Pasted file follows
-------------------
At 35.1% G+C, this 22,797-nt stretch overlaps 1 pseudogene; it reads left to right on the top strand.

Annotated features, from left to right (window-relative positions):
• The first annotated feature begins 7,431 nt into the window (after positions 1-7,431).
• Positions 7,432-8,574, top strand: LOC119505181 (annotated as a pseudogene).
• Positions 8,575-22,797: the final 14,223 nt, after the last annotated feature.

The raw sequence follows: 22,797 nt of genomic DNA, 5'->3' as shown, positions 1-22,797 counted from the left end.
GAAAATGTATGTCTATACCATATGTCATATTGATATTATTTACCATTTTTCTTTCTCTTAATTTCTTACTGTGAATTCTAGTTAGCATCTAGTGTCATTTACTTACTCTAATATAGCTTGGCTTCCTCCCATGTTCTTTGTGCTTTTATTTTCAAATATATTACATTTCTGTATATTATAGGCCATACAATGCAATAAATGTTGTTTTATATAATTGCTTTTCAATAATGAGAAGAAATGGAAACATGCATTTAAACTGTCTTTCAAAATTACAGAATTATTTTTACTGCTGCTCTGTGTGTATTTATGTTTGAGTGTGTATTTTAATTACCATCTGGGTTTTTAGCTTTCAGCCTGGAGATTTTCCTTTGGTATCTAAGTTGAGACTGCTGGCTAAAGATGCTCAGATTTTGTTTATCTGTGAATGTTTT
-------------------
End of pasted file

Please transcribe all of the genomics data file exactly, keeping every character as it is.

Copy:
At 35.1% G+C, this 22,797-nt stretch overlaps 1 pseudogene; it reads left to right on the top strand.

Annotated features, from left to right (window-relative positions):
• The first annotated feature begins 7,431 nt into the window (after positions 1-7,431).
• Positions 7,432-8,574, top strand: LOC119505181 (annotated as a pseudogene).
• Positions 8,575-22,797: the final 14,223 nt, after the last annotated feature.

The raw sequence follows: 22,797 nt of genomic DNA, 5'->3' as shown, positions 1-22,797 counted from the left end.
GAAAATGTATGTCTATACCATATGTCATATTGATATTATTTACCATTTTTCTTTCTCTTAATTTCTTACTGTGAATTCTAGTTAGCATCTAGTGTCATTTACTTACTCTAATATAGCTTGGCTTCCTCCCATGTTCTTTGTGCTTTTATTTTCAAATATATTACATTTCTGTATATTATAGGCCATACAATGCAATAAATGTTGTTTTATATAATTGCTTTTCAATAATGAGAAGAAATGGAAACATGCATTTAAACTGTCTTTCAAAATTACAGAATTATTTTTACTGCTGCTCTGTGTGTATTTATGTTTGAGTGTGTATTTTAATTACCATCTGGGTTTTTAGCTTTCAGCCTGGAGATTTTCCTTTGGTATCTAAGTTGAGACTGCTGGCTAAAGATGCTCAGATTTTGTTTATCTGTGAATGTTTT